Wednesday, March 18, 2009

Turk's Cap

Turk's Cap is one of my favorite shrubs. I got this plant on one of the flower excursions my mother-in-law, Caroline, took me on several years ago. After hearing my story about Irises, she decided to take me to Mrs. Hydie's place, an expert gardener, in Waco. Out behind her home was a stand of Turk's Cap. It immediately took me back to my childhood, so I was obliged to take all I could dig up!

As the g
ardener in the family, this is one of Pat's least favorite plants. One reason is it is a tad invasive, so it requires digging up and cutting back annually. However, if there is plenty of room, this native Texas plant will thrive. It attracts and feeds hummingbirds every year. The hummingbirds are so busy, you can walk right up to them and watch them feed!

The photos in this article were taken by my son, Cory in 2007. Also in the garden with the Turk's Cap are a variety of plants: Russian sage, daisies, society garlic, sage bush, lilies, and a creeping green carpet of something with yellow flowers.

Square Foot Gardening

One thing that connects Pat to my mother is his love of growing fresh vegetables. In the 80's he noticed a program on PBS which featured a gardening technique that compacts crops into square foot sections. The technique, by Mel Bartholomew, is explained in his book Square Foot Gardening.

Living on an acre + of land, we do have plenty of room to have a traditional garden, but we also have maybe 40' of limestone below a 1/2" layer of dirt. For that reason, most of the beds that have been established by Pat are raised gardens. Another reason for the small area is if you use the Square Foot gardening method, you really do not need a lot of space! Pat dug this 16' x 8' plot in December 2006. I actually helped a little.

The main advantages to Square Foot gardening are:
  • ease of weeding and cultivation
  • uses less water
  • high yield in a small space
  • it looks good!
This is our third year for the garden and Pat mainly plants radishes, onions and tomatoes. This year he has decided to move the tomatoes into pots in order to free up space for broccoli and cabbage. Because the garden is next to the house, it does not catch as much sunlight as it should for high yields. However, for the last two summers the garden has yielded enough onions to last from summer through winter. Pat also plants cilantro, lettuces in the fall, and peppers. I'll update you on this year's garden around the end of June.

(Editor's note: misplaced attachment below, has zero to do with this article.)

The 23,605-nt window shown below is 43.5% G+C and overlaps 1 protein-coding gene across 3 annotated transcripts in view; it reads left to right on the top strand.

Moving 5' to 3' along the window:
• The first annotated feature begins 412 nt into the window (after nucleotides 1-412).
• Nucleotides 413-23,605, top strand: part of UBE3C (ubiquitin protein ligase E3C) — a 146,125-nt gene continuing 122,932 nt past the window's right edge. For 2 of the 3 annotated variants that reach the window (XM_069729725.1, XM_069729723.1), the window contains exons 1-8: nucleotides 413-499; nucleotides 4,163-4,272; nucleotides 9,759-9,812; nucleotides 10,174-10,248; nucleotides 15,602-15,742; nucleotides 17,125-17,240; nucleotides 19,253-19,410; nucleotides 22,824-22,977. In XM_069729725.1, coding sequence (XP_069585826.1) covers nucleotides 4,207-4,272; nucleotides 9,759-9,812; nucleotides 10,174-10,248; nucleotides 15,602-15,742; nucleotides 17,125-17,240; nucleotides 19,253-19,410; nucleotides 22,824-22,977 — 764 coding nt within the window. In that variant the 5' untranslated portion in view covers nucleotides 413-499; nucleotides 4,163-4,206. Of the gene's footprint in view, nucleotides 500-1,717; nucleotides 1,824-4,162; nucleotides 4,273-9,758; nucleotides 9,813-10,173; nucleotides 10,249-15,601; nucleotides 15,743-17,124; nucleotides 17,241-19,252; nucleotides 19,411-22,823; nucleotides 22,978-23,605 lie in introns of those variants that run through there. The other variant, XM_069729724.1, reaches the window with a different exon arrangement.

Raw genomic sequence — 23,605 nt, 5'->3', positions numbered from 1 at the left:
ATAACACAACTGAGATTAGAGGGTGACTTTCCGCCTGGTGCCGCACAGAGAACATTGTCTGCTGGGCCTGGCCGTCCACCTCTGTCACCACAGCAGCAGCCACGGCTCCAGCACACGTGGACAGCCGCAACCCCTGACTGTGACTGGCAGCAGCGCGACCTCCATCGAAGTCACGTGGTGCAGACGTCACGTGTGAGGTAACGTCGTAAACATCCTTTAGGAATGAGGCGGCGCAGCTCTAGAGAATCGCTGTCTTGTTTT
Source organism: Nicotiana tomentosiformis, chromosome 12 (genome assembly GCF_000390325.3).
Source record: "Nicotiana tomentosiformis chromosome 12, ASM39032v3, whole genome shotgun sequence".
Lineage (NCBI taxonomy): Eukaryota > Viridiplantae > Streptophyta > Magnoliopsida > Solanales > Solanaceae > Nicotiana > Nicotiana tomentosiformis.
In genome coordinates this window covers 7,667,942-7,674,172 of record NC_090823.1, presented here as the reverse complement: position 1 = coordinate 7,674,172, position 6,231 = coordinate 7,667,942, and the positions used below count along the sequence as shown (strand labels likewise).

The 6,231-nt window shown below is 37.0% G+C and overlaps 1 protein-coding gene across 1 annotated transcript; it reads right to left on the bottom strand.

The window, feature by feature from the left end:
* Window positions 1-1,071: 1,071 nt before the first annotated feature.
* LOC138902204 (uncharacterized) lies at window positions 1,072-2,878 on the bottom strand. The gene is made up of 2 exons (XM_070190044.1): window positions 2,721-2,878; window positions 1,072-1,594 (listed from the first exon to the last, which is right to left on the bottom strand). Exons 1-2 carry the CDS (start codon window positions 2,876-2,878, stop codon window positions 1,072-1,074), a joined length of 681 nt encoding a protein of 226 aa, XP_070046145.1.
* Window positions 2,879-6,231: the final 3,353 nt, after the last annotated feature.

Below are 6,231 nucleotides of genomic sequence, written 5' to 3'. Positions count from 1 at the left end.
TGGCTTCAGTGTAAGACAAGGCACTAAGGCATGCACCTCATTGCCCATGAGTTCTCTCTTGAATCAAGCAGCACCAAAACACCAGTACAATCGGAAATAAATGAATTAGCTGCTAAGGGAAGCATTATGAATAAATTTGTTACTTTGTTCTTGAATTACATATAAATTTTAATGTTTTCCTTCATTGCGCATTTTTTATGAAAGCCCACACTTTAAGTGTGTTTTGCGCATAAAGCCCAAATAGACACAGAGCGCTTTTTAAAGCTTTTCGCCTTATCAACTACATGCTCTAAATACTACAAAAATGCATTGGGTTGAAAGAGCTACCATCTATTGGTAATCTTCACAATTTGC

upper right: Pat stands by the newly created garden
left: Our garden for the 2009 growing season (3/18/09)

Tuesday, March 17, 2009

A New Adventure

I love it when ideas come to me. This is a new journal of my family's past and future adventures together.

As a teacher, I love to share things with others. So one thing I would like to share with you is the dedication of my husband to our garden. His passion began early by helping his father and mother maintain their yard and garden. My passion began early appreciating the efforts of my mother's love for raising vegetables from a small plot of land in our backyard. While I am not one who loves to get her hands dirty, what I do love is chronicling through pictures the transformation of our humble piece of Texas.

Through the encouragement of his mother and the desire to transform the rocky landscape of our home into something pleasurable for us and neighbors to enjoy, I believe we have something to give back to others, albeit a small token of beauty for all to enjoy, through this humble blog. We hope you will return again and again to watch our story unfold.

Photo: pink geraniums in a whiskey barrel